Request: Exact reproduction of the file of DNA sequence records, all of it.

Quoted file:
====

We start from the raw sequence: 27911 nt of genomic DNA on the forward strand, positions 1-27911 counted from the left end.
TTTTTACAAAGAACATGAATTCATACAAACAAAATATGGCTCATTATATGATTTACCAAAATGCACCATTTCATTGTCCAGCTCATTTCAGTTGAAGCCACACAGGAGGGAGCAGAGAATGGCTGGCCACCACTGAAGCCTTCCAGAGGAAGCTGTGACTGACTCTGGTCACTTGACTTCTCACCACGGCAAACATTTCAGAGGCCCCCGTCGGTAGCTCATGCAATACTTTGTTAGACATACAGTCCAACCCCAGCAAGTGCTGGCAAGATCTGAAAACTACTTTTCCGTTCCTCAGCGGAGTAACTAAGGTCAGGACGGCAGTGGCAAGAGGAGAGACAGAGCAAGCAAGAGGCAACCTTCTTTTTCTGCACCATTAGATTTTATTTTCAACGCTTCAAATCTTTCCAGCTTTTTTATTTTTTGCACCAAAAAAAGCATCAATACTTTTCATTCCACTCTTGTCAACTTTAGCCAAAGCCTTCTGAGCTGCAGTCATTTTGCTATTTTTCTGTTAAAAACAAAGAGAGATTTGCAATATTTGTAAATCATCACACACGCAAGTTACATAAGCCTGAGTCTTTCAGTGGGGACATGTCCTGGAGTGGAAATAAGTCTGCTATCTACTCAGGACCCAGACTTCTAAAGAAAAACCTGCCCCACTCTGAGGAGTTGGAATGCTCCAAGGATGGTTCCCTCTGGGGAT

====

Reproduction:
We start from the raw sequence: 27911 nt of genomic DNA on the forward strand, positions 1-27911 counted from the left end.
TTTTTACAAAGAACATGAATTCATACAAACAAAATATGGCTCATTATATGATTTACCAAAATGCACCATTTCATTGTCCAGCTCATTTCAGTTGAAGCCACACAGGAGGGAGCAGAGAATGGCTGGCCACCACTGAAGCCTTCCAGAGGAAGCTGTGACTGACTCTGGTCACTTGACTTCTCACCACGGCAAACATTTCAGAGGCCCCCGTCGGTAGCTCATGCAATACTTTGTTAGACATACAGTCCAACCCCAGCAAGTGCTGGCAAGATCTGAAAACTACTTTTCCGTTCCTCAGCGGAGTAACTAAGGTCAGGACGGCAGTGGCAAGAGGAGAGACAGAGCAAGCAAGAGGCAACCTTCTTTTTCTGCACCATTAGATTTTATTTTCAACGCTTCAAATCTTTCCAGCTTTTTTATTTTTTGCACCAAAAAAAGCATCAATACTTTTCATTCCACTCTTGTCAACTTTAGCCAAAGCCTTCTGAGCTGCAGTCATTTTGCTATTTTTCTGTTAAAAACAAAGAGAGATTTGCAATATTTGTAAATCATCACACACGCAAGTTACATAAGCCTGAGTCTTTCAGTGGGGACATGTCCTGGAGTGGAAATAAGTCTGCTATCTACTCAGGACCCAGACTTCTAAAGAAAAACCTGCCCCACTCTGAGGAGTTGGAATGCTCCAAGGATGGTTCCCTCTGGGGAT